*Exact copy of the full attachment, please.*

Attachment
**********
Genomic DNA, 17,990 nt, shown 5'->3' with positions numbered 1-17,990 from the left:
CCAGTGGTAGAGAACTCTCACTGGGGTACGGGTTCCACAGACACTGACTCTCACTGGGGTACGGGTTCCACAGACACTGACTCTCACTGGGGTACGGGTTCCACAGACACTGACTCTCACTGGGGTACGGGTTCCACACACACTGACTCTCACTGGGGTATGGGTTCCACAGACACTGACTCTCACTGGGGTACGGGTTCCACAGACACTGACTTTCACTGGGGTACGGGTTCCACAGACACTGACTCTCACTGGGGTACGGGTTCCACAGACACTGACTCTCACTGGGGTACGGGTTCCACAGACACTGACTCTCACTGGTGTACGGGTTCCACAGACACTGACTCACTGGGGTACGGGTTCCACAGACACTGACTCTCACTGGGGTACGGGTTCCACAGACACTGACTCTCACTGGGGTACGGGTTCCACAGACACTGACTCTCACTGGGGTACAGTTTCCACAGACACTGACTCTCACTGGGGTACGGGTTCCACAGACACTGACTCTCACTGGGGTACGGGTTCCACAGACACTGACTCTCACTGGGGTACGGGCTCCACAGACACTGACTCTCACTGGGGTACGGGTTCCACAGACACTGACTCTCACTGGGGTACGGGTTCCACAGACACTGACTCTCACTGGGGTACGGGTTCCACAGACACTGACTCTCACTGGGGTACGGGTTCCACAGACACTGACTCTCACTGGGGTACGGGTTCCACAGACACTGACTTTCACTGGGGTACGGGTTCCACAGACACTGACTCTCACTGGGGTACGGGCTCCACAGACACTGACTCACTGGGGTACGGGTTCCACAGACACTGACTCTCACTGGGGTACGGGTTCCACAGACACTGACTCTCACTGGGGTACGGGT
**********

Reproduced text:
Genomic DNA, 17,990 nt, shown 5'->3' with positions numbered 1-17,990 from the left:
CCAGTGGTAGAGAACTCTCACTGGGGTACGGGTTCCACAGACACTGACTCTCACTGGGGTACGGGTTCCACAGACACTGACTCTCACTGGGGTACGGGTTCCACAGACACTGACTCTCACTGGGGTACGGGTTCCACACACACTGACTCTCACTGGGGTATGGGTTCCACAGACACTGACTCTCACTGGGGTACGGGTTCCACAGACACTGACTTTCACTGGGGTACGGGTTCCACAGACACTGACTCTCACTGGGGTACGGGTTCCACAGACACTGACTCTCACTGGGGTACGGGTTCCACAGACACTGACTCTCACTGGTGTACGGGTTCCACAGACACTGACTCACTGGGGTACGGGTTCCACAGACACTGACTCTCACTGGGGTACGGGTTCCACAGACACTGACTCTCACTGGGGTACGGGTTCCACAGACACTGACTCTCACTGGGGTACAGTTTCCACAGACACTGACTCTCACTGGGGTACGGGTTCCACAGACACTGACTCTCACTGGGGTACGGGTTCCACAGACACTGACTCTCACTGGGGTACGGGCTCCACAGACACTGACTCTCACTGGGGTACGGGTTCCACAGACACTGACTCTCACTGGGGTACGGGTTCCACAGACACTGACTCTCACTGGGGTACGGGTTCCACAGACACTGACTCTCACTGGGGTACGGGTTCCACAGACACTGACTCTCACTGGGGTACGGGTTCCACAGACACTGACTTTCACTGGGGTACGGGTTCCACAGACACTGACTCTCACTGGGGTACGGGCTCCACAGACACTGACTCACTGGGGTACGGGTTCCACAGACACTGACTCTCACTGGGGTACGGGTTCCACAGACACTGACTCTCACTGGGGTACGGGT